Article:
When Markets Are No Longer Price Sensitive

Ben Bajarin / October 13th, 2011

There will always be a customer who only wants the lowest cost products. That truth however, does not represent the whole market. Price, for the majority of consumers, is not the only driving purchasing force.

If in every market the lowest cost product was all consumers wanted–then we would all be driving Toyota Corollas.

The fact of the matter is, in markets where consumers are mature low-cost is only attractive to a segment of the market but not the market as a whole.

Keep in mind, I am making a distinction between mature markets and mature consumers. Mature markets are one where a category or product is no longer new and well understood. Mature consumers are ones who have been shopping long enough to have pre-determined needs, wants, and desires on a variety of goods.

Developed markets for the most part have mature consumers. Because of that fact, new product categories will mature faster than in emerging markets. So for example, smart phones are still largely an immature market. Many consumers still do not own a smart phone. This market however, is maturing rapidly because we have mature consumers. Interestingly, they are not just buying the cheapest smart phones on the market.

Emerging markets consist of consumers who are maturing, still developing their needs, wants, and desires for a variety of goods. This is because the big trend in emerging markets is the rising middle class. The rising middle class has not historically had much disposable income prior to their “rising”; therefore, they were not generally consumers of a large variety of goods.

Since they have attained more disposable income they have began to consume more goods and are therefore, maturing as a consumer learning what their needs, wants, and desires are with a variety of goods.

I belive that in a market where consumers themselves are maturing price is more important. You need to first consume goods for the first time before you refine your tastes and begin to appreciate differentiation. Therefore, low price products help these consumers consume the goods because of the lower barrier to consume said good.

PCs, smart phones, and tablets are a good example of this in emerging markets. Lower costs will help these consumers first experience these products and learn what they like and don’t like. As they flesh out their needs, wants, and desires for these products they will then begin to shop with a more keen eye. When that happens, differentiation or products designed for a market segment becomes the strategy–not low-cost.

In a number of books I’ve read on the subject the observation is continually made that when a market matures it fragments. The below slide shows how this happened within the automobiles market.

 
Consumers first owned a car that was of lower cost. As they continued to own more cars they began to mature as a consumer of automobiles and eventually decided they wanted a minivan, truck, sports, or economy car. They made this decision based on their needs, wants, and desires and then chose the appropriate product. To re-emphasize my point, this decision was not based on price alone but on needs, wants, and/or desires.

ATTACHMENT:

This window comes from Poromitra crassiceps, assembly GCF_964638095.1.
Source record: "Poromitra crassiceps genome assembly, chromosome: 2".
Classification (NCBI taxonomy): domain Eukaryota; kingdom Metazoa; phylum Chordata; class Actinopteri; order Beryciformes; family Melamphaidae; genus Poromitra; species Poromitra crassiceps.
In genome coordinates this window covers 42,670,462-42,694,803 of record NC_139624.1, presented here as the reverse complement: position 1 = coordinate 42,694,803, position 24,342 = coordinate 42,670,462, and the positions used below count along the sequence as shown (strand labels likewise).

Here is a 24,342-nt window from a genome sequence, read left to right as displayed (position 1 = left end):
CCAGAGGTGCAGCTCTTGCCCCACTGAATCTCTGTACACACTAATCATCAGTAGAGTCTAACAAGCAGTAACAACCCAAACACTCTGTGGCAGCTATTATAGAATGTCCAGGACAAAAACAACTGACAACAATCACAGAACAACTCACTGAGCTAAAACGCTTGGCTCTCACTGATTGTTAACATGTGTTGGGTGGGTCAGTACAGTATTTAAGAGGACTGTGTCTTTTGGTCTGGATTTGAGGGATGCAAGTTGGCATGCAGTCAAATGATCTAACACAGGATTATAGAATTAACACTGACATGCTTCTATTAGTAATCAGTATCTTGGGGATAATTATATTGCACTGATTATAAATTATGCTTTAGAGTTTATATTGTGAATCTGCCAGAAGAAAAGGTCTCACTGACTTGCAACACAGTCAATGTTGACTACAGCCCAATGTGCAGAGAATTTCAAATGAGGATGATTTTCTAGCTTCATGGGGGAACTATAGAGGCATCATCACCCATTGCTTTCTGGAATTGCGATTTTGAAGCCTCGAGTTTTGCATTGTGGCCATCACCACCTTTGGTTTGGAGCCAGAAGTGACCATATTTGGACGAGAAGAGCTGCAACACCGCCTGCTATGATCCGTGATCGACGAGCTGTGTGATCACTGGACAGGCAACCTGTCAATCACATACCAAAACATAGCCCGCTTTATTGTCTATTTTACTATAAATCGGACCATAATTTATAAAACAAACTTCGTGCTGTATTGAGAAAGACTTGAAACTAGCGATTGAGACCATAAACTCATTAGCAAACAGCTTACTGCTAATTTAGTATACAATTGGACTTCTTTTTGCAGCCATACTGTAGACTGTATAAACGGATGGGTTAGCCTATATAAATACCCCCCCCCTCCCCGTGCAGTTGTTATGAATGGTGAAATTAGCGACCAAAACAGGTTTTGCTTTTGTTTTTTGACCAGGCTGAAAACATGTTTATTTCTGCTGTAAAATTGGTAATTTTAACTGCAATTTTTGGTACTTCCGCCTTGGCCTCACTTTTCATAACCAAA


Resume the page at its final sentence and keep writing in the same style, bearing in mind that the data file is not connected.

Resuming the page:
All of this has a profound impact on how consumer technology companies orient themselves going forward. The reality is some markets are price sensitive and some are not. Companies need to be wise to understand which markets to enter and have an appropriate strategy.

The bottom line is developing a product to fill a consumers need, wants, and desire is a better strategy than trying to be the low-cost leader.

Ben Bajarin

Ben Bajarin is a Principal Analyst and the head of primary research at Creative Strategies, Inc - An industry analysis, market intelligence and research firm located in Silicon Valley. His primary focus is consumer technology and market trend research and he is responsible for studying over 30 countries. Full Bio
  • Rich

    Interesting!

    I think you could argue the opposite for emerging markets though. Especially in luxury markets or consumer tech. Come to Vietnam/Indonesia and see what I mean…. the middle/upper classes are blowing their cash on items waaaay beyond their means.

    It’s a massive status symbol to have an apple mac or a BMW, far more than it is in the west. (Where no one is much impressed). and the newly minted comfortable middle classes will pay over the odds for them.

    In some markets they’ll pay whatever it takes actually. The governments get that, and put 200-300% import tax on luxury cars, and they keep buying. Not just the elite in fact, but people who can only just about afford it and crave the status symbol now and worry about the financial ramifications later.

    In the west, mature consumers can be more price sensitive because they understand that buying that BMW in cash or credit is going to be a huge liability down the line, especially if they’re expecting wage stagnation and rising costs of living.

    In emerging markets everything is growing, wages are rising, there’s cheap credit everywhere, and people think things are just going to get better and better, and are very willing to blow cash on something that impresses the neighbours.

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